Until recently, many technologies in our space focused on a single user (e.g., a loan origination system or a title production system). Bringing together lenders and service providers required costly and imperfect custom integrations. Sometimes, companies (lenders and service providers alike) found only after lengthy implementations that the technology they’d purchased actually required new processes that added delay rather than reducing time. Others mixed and matched their technologies, sometimes requiring new manual processes and increasing redundancies.
The bottom line is that just plucking a technology off the shelf does not instantly amount to a more efficient workflow. Increasingly, we are seeing the best of the best implement carefully thought-out plans, which involved input from key service providers. Only then does technology deliver the benefits it can promise.
Finding a way to cut costs without cutting security and performance
It almost seems oxymoronic: Lenders and service providers are being pressured to staff up, buy technology and add layers of security in the name of compliance and quality. At the same time, the market is pressuring them to improve turnaround times, reduce errors, protect private data and document all of it. Unfortunately, it’s the cost of doing business in 2017, and it’s a major reason why so many firms are revisiting the digital mortgage concept, as well as stepping up their consideration of new production technology.
From the service provider’s perspective, the solution to this challenge could be the difference between keeping the lights on another year or disappearing. The settlement services business, especially, has never been one for strong margins. Now, the pressure is increasing. So, how does a provider (or a lender, for that matter) cut costs without sacrificing essentials such as security and performance?
Once again, there is no silver bullet for this matter. Improved and increased automatic monitoring and oversight of vendors, however, is a must. This should probably be paired with increased staffing (or at least, increased man-hours) to ensure that compliance and quality are not systemically compromised. Versatility in staffing can also allow firms to run a leaner operation, especially when the staff is paired with (and appropriately trained to use) flexible and efficient technologies.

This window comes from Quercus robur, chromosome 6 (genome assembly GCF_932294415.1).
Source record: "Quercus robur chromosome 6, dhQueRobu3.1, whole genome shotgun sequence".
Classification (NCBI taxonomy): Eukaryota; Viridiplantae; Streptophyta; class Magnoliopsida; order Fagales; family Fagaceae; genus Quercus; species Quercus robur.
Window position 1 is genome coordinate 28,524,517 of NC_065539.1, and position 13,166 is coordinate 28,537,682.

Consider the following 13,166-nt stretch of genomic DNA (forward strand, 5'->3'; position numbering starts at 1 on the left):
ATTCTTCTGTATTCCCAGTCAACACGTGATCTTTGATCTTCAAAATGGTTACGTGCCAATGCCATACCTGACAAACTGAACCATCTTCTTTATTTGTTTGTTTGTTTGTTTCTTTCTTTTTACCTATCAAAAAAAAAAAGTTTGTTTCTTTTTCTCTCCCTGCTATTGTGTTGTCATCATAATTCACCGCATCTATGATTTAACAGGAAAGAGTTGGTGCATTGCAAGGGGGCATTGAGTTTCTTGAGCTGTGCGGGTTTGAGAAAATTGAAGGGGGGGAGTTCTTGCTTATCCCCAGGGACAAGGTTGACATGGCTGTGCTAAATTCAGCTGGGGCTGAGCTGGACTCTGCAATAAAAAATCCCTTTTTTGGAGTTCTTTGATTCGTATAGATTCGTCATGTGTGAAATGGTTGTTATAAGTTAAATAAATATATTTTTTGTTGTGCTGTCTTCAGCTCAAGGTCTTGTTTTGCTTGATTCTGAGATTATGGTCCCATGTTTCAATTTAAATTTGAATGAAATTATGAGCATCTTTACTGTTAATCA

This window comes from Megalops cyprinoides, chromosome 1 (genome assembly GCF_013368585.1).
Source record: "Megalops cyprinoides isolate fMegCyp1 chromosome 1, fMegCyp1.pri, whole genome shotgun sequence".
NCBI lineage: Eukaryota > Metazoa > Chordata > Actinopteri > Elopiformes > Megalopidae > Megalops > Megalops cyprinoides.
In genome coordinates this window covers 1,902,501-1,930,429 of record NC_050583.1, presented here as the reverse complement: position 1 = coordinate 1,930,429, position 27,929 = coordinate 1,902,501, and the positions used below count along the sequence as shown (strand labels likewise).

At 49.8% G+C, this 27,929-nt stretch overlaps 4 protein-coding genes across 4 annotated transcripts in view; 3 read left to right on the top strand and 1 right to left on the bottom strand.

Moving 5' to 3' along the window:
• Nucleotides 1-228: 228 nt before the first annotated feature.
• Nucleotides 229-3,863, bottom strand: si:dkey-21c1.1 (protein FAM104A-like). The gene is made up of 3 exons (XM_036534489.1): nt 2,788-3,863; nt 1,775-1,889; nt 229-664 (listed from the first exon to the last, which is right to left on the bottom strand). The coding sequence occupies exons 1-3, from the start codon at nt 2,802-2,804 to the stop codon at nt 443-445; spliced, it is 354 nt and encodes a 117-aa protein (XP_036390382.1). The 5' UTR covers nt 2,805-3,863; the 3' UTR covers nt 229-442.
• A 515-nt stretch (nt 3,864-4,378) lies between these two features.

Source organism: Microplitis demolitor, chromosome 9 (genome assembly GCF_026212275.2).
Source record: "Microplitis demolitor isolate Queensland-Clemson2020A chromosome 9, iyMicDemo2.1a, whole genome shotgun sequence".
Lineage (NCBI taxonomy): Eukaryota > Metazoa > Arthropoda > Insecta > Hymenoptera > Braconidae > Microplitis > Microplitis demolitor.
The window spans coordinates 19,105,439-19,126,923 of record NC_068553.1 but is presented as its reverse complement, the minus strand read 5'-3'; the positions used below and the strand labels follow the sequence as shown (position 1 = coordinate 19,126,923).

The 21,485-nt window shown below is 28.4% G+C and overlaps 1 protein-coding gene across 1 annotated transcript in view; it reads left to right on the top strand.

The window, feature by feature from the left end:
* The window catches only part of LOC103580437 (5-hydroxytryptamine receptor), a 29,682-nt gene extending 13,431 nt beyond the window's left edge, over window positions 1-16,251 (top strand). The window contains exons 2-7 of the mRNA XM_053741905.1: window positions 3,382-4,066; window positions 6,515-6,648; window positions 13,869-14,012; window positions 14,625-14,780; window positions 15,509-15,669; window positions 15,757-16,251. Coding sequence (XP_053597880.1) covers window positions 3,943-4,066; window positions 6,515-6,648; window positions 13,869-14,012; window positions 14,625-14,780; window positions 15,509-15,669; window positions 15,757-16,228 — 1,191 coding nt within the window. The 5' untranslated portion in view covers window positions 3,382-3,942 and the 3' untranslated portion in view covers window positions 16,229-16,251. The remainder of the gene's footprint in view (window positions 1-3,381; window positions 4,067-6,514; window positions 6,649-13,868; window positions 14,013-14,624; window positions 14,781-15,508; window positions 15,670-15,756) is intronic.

Outsourcing rudimentary functions also cannot be overlooked as a cost-cutting measure. However, firms taking this approach must thoroughly vet and manage such vendors. There are quality outsourcing businesses in our industry today that operate efficiently and effectively, with maximum transparency. Just make sure you’re using one of these entities!
If a lot of the above suggestions seem like common sense, it’s because they are. However, common sense has not ruled the day for some time – at least, not when it comes to how well our industry collaborates. Nonetheless, market forces are bringing this challenge to a head. Businesses that wish to stay in business, not to mention thrive, need to find better ways to work together. If a lack of communication, delay and unnecessary costs are the biggest factors to impact the health of the mortgage industry, the answer starts with better use of technology and a bottom-to-top review of just how we get the product to the borrower. Those who take this admittedly challenging step now will reap the rewards exponentially in short order.
Melanie Cornelius is vice president at ATPR, a provider of technology-based solutions for the real estate lending and settlement services industry, including SmartProp, a next-generation search product delivering a range of property reports.